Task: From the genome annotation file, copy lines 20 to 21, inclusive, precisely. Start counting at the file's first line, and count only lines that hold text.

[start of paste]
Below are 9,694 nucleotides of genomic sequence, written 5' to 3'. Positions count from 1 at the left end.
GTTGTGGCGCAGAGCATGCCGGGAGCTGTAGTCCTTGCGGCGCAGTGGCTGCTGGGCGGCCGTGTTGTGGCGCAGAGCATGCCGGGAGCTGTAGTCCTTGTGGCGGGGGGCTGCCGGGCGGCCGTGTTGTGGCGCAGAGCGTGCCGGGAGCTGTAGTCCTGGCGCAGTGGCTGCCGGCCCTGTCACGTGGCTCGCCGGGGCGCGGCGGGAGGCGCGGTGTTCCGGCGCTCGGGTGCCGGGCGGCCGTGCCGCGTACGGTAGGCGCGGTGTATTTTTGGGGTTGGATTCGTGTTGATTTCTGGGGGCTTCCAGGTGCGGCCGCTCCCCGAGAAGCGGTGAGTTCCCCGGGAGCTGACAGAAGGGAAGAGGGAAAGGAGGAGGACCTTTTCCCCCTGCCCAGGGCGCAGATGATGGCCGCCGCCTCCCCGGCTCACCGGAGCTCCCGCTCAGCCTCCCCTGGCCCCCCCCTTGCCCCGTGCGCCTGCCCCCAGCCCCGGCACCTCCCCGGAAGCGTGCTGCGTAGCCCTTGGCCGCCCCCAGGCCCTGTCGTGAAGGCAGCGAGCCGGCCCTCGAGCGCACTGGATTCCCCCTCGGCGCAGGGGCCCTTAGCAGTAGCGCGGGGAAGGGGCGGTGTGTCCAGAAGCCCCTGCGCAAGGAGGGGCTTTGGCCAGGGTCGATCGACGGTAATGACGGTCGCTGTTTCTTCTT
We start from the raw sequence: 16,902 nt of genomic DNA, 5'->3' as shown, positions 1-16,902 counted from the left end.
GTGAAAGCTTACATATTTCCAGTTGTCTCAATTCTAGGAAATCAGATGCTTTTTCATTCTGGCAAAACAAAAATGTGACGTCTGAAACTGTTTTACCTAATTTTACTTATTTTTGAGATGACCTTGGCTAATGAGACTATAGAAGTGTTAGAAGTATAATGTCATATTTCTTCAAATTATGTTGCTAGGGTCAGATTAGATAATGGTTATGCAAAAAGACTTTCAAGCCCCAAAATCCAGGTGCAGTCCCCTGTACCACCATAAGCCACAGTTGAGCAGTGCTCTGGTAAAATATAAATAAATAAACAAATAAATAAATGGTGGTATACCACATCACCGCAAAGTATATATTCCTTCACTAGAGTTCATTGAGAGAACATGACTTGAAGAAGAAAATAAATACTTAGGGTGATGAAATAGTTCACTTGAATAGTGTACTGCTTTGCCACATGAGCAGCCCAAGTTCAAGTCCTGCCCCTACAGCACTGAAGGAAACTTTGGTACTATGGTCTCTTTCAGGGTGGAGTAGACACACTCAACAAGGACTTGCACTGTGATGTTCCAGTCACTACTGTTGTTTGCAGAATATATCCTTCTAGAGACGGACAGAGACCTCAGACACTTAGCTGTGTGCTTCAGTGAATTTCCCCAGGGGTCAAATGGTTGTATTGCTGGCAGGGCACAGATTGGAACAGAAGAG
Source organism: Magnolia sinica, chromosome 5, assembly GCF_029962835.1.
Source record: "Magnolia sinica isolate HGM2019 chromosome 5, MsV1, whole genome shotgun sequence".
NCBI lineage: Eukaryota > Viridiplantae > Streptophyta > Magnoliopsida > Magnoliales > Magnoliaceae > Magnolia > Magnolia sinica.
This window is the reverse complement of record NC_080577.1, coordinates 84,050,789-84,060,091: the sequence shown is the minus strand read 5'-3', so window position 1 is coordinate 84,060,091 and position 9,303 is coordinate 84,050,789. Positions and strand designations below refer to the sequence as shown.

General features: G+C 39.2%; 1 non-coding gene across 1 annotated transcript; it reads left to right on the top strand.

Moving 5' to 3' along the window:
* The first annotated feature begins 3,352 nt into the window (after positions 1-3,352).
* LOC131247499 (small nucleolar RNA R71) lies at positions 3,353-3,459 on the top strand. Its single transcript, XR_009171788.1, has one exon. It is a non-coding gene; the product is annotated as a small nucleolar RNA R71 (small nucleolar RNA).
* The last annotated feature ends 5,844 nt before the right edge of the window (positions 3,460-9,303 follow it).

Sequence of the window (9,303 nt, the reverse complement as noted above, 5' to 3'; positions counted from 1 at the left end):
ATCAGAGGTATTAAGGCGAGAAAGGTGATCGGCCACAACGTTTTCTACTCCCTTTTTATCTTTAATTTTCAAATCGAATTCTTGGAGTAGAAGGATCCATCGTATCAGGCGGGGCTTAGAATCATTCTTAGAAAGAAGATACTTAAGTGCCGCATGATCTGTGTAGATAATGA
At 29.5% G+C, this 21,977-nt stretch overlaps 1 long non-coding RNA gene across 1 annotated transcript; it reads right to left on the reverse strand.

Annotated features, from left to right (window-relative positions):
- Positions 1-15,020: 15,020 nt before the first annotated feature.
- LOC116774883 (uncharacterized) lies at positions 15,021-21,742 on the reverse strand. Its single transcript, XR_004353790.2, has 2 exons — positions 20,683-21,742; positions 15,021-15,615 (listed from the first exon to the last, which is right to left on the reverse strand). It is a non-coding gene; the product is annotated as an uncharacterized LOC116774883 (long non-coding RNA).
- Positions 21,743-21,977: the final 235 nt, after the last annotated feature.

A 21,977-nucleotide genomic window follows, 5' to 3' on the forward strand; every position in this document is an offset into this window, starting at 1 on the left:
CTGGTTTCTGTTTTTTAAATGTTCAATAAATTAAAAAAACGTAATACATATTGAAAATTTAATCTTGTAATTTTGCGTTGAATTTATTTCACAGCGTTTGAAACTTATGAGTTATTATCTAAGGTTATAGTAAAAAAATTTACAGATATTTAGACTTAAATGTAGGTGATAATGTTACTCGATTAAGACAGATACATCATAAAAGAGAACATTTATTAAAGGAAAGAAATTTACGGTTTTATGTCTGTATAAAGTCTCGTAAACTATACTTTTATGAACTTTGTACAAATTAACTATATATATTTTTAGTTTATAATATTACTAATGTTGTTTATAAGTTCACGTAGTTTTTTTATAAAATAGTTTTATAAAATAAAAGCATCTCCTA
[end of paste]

- Positions 21,743-21,977: the final 235 nt, after the last annotated feature.

A 21,977-nucleotide genomic window follows, 5' to 3' on the forward strand; every position in this document is an offset into this window, starting at 1 on the left: